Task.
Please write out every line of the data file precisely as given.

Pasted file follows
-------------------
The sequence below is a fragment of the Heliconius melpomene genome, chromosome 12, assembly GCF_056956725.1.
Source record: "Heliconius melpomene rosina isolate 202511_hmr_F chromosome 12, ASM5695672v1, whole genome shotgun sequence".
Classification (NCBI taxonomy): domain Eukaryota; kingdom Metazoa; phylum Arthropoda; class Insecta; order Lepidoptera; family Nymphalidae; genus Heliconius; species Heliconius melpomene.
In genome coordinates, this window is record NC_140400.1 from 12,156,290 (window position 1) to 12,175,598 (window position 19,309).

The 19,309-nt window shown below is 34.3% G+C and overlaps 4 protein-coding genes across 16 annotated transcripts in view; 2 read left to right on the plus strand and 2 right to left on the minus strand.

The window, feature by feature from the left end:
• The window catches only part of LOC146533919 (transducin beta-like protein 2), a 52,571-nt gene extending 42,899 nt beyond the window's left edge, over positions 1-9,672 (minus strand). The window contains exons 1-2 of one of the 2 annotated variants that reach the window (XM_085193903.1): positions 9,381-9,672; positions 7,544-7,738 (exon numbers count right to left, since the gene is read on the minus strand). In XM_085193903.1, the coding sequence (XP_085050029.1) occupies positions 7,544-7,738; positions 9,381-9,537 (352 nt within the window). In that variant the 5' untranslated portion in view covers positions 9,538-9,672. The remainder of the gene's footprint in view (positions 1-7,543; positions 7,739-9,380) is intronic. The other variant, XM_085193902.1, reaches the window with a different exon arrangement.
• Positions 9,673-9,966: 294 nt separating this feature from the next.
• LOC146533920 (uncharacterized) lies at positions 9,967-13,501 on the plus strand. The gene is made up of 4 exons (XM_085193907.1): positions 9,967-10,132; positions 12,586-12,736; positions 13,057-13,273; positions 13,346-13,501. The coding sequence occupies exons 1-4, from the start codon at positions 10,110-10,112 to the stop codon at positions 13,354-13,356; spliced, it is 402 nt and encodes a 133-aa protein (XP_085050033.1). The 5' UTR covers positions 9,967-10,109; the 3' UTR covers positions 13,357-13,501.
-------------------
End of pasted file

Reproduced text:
The sequence below is a fragment of the Heliconius melpomene genome, chromosome 12, assembly GCF_056956725.1.
Source record: "Heliconius melpomene rosina isolate 202511_hmr_F chromosome 12, ASM5695672v1, whole genome shotgun sequence".
Classification (NCBI taxonomy): domain Eukaryota; kingdom Metazoa; phylum Arthropoda; class Insecta; order Lepidoptera; family Nymphalidae; genus Heliconius; species Heliconius melpomene.
In genome coordinates, this window is record NC_140400.1 from 12,156,290 (window position 1) to 12,175,598 (window position 19,309).

The 19,309-nt window shown below is 34.3% G+C and overlaps 4 protein-coding genes across 16 annotated transcripts in view; 2 read left to right on the plus strand and 2 right to left on the minus strand.

The window, feature by feature from the left end:
• The window catches only part of LOC146533919 (transducin beta-like protein 2), a 52,571-nt gene extending 42,899 nt beyond the window's left edge, over positions 1-9,672 (minus strand). The window contains exons 1-2 of one of the 2 annotated variants that reach the window (XM_085193903.1): positions 9,381-9,672; positions 7,544-7,738 (exon numbers count right to left, since the gene is read on the minus strand). In XM_085193903.1, the coding sequence (XP_085050029.1) occupies positions 7,544-7,738; positions 9,381-9,537 (352 nt within the window). In that variant the 5' untranslated portion in view covers positions 9,538-9,672. The remainder of the gene's footprint in view (positions 1-7,543; positions 7,739-9,380) is intronic. The other variant, XM_085193902.1, reaches the window with a different exon arrangement.
• Positions 9,673-9,966: 294 nt separating this feature from the next.
• LOC146533920 (uncharacterized) lies at positions 9,967-13,501 on the plus strand. The gene is made up of 4 exons (XM_085193907.1): positions 9,967-10,132; positions 12,586-12,736; positions 13,057-13,273; positions 13,346-13,501. The coding sequence occupies exons 1-4, from the start codon at positions 10,110-10,112 to the stop codon at positions 13,354-13,356; spliced, it is 402 nt and encodes a 133-aa protein (XP_085050033.1). The 5' UTR covers positions 9,967-10,109; the 3' UTR covers positions 13,357-13,501.